IS THIS THE NEW NORM?
ARE FITTING SOFT LENSES THE NEW NORM FOR HIGH ASTIGMATISM?
MILE BRUJIC, OD, FAAO, & DAVID L. KADING, OD, FAAO
We’ve all seen the high astigmatic patient who is a first-time contact lens wearer who has worn contact lenses in the past and then dropped out, or who is currently wearing contact lenses but is unhappy because of fluctuating vision.
Although the designs to which we currently have access for our patients have a high level of predictability, high-cylinder patients are much more attuned to small rotations in the lens. In particular, individuals who have greater than 3.00D of astigmatism are often the patients who present a unique challenge.
So, what options do we have to better correct the vision of these individuals? Luckily, we have several options available.
1) GP Lenses These have always been the standard against which vision is compared. One of the concerns that many have is the initial lens awareness that our patients may experience when being fit with GPs. Some of this awareness may be mitigated by using a lens that is slightly larger than what we would typically select. Oftentimes, the initial diameter that a practitioner may select for a patient is between 9.0mm and 9.6mm. By considering slightly larger diameters, such as those >9.6mm, there will be less lens movement and often less initial lens awareness (Figure 1).
Figure 1. A 10.3mm GP lens fit on a patient who has 2.00D of with-the-rule astigmatism.
Additionally, it is important to be comfortable with back-surface toric and bitoric lens calculations. An extremely valuable, user friendly online resource for this can be found on the GP Lens Institute website (www.gpli.info/lens-calculator).
2) Hybrid Lenses Although these lenses have been available for some time, the fitting process has become much more streamlined in recent years. Newer hybrid lenses have a high-Dk GP center and a silicone hydrogel skirt, which delivers the optics of a GP while providing the fit characteristics and reduced lens awareness similar to a soft lens.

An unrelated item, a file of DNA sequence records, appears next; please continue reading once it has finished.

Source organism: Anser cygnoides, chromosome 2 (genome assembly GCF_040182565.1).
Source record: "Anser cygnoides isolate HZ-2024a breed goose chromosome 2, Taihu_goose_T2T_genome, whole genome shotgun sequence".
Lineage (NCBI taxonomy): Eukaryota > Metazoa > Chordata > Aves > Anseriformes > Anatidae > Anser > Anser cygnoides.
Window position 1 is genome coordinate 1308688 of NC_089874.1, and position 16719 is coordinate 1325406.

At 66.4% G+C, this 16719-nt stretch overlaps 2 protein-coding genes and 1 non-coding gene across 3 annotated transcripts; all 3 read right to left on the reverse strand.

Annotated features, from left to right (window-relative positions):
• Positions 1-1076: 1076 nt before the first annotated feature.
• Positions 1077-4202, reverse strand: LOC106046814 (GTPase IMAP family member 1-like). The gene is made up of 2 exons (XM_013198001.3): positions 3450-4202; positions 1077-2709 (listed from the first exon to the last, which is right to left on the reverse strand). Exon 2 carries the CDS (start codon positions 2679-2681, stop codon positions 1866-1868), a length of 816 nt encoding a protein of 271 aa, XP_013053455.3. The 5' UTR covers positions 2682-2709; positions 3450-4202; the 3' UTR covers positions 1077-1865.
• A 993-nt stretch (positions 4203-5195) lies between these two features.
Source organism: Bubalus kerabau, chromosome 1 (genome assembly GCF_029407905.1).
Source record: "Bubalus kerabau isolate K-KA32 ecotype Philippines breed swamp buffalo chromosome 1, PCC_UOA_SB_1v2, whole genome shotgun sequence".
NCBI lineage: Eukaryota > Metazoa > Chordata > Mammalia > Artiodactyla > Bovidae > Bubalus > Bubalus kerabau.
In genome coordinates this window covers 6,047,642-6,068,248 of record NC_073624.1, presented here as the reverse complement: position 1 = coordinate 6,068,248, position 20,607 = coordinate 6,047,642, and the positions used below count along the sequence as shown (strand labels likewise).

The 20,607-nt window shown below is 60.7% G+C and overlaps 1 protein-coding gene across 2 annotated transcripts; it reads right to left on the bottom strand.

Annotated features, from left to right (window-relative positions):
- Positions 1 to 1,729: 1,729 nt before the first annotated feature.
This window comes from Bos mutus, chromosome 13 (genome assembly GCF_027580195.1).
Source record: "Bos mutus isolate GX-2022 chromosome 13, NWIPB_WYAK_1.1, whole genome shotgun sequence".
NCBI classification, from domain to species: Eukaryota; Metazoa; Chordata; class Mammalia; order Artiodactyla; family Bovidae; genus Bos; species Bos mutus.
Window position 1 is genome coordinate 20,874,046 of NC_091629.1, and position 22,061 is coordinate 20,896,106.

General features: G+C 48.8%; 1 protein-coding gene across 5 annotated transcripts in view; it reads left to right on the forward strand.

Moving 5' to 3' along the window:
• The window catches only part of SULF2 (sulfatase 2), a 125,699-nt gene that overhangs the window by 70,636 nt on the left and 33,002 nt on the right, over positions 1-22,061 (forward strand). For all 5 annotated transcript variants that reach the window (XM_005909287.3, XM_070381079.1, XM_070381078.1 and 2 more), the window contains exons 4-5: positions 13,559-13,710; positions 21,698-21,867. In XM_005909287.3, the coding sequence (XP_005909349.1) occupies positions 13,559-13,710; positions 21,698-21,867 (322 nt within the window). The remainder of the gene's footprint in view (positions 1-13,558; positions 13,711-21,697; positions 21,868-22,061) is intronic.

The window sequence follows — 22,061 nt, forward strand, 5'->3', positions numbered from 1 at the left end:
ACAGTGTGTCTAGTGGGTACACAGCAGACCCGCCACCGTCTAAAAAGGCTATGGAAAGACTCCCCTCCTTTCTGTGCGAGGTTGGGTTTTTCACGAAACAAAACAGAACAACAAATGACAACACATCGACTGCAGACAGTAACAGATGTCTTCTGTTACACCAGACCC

The empirical fitting process makes it a streamlined approach. A patient’s spectacle prescription along with keratometry readings are used to order lenses for patients. This streamlined approach provides a simplified way for practitioners to provide hybrids to their patients.
3) Scleral Lenses Although often considered a GP lens because of the material in which they are made, these lenses are fit completely differently because they clear the cornea. The optical correction is created through the optics in the lens as well as through the preservative-free solution that is between the posterior surface of the lens and the anterior cornea. Although we typically think of scleral lenses for those who have irregular corneas, keep them in mind for individuals who have high levels of astigmatism.
We are fortunate to have a number of soft toric options readily available in daily disposable, two-week, and monthly replacement modalities. And for those who have astigmatism at higher levels, we also have custom soft toric lens options available in both hydrogel and silicone hydrogel materials. But, when visual stability isn’t being met by soft toric lens options, remember the available GP options. If fitting soft toric contact lenses for all patients who have astigmatism is the new normal, we don’t want to be normal. CLS
Dr. Brujic is a partner of Premier Vision Group, a three-location optometric practice in northwest Ohio. He has received honoraria in the past two years for speaking, writing, participating in an advisory capacity, or research from Alcon Laboratories, B+L, Bruder, Optovue, RPS, SpecialEyes, and VMax Vision and has received research funding from Optovue and SpecialEyes.
Dr. Kading owns the Specialty Dry Eye and Contact Lens Center in Seattle. He is the co-owner of Optometric Insights with Dr. Mile Brujic. He has received honoraria for consulting, performing research, speaking, and/or writing from Alcon Laboratories, Allergan, Bausch + Lomb, CooperVision, Johnson & Johnson Vision Care, Oculus, OptoVue, RPS Detectors, Paragon Vision Sciences, TearScience, Valeant Pharmaceuticals, Valley Contax, VSP, ZeaVision, and Zeiss. Follow him on Twitter @davekading.